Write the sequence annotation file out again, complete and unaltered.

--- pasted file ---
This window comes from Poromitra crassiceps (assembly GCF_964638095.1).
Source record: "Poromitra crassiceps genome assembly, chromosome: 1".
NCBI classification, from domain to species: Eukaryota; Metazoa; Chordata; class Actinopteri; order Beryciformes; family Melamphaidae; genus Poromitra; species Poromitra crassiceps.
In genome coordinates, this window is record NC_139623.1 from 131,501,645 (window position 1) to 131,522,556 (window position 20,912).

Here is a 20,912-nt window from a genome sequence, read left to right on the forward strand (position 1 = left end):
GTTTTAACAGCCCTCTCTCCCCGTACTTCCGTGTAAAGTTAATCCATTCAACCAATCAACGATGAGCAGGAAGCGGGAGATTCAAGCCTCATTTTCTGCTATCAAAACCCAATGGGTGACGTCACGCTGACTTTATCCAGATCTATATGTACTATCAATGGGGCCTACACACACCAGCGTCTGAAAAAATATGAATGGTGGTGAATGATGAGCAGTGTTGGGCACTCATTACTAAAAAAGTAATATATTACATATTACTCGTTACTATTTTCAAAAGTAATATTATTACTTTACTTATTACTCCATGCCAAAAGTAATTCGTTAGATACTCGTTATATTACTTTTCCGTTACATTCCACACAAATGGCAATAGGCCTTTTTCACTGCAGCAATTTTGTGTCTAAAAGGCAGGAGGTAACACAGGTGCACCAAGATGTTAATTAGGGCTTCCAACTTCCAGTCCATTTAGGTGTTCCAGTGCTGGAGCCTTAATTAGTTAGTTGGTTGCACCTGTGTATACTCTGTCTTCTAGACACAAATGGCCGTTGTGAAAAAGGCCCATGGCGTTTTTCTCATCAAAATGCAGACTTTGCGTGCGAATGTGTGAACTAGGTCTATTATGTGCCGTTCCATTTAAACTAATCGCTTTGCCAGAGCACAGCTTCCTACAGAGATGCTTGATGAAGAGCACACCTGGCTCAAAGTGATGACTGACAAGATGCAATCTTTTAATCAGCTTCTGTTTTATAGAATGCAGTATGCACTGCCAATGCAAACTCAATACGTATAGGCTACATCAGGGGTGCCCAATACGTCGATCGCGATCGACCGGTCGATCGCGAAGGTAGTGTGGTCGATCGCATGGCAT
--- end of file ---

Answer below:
This window comes from Poromitra crassiceps (assembly GCF_964638095.1).
Source record: "Poromitra crassiceps genome assembly, chromosome: 1".
NCBI classification, from domain to species: Eukaryota; Metazoa; Chordata; class Actinopteri; order Beryciformes; family Melamphaidae; genus Poromitra; species Poromitra crassiceps.
In genome coordinates, this window is record NC_139623.1 from 131,501,645 (window position 1) to 131,522,556 (window position 20,912).

Here is a 20,912-nt window from a genome sequence, read left to right on the forward strand (position 1 = left end):
GTTTTAACAGCCCTCTCTCCCCGTACTTCCGTGTAAAGTTAATCCATTCAACCAATCAACGATGAGCAGGAAGCGGGAGATTCAAGCCTCATTTTCTGCTATCAAAACCCAATGGGTGACGTCACGCTGACTTTATCCAGATCTATATGTACTATCAATGGGGCCTACACACACCAGCGTCTGAAAAAATATGAATGGTGGTGAATGATGAGCAGTGTTGGGCACTCATTACTAAAAAAGTAATATATTACATATTACTCGTTACTATTTTCAAAAGTAATATTATTACTTTACTTATTACTCCATGCCAAAAGTAATTCGTTAGATACTCGTTATATTACTTTTCCGTTACATTCCACACAAATGGCAATAGGCCTTTTTCACTGCAGCAATTTTGTGTCTAAAAGGCAGGAGGTAACACAGGTGCACCAAGATGTTAATTAGGGCTTCCAACTTCCAGTCCATTTAGGTGTTCCAGTGCTGGAGCCTTAATTAGTTAGTTGGTTGCACCTGTGTATACTCTGTCTTCTAGACACAAATGGCCGTTGTGAAAAAGGCCCATGGCGTTTTTCTCATCAAAATGCAGACTTTGCGTGCGAATGTGTGAACTAGGTCTATTATGTGCCGTTCCATTTAAACTAATCGCTTTGCCAGAGCACAGCTTCCTACAGAGATGCTTGATGAAGAGCACACCTGGCTCAAAGTGATGACTGACAAGATGCAATCTTTTAATCAGCTTCTGTTTTATAGAATGCAGTATGCACTGCCAATGCAAACTCAATACGTATAGGCTACATCAGGGGTGCCCAATACGTCGATCGCGATCGACCGGTCGATCGCGAAGGTAGTGTGGTCGATCGCATGGCAT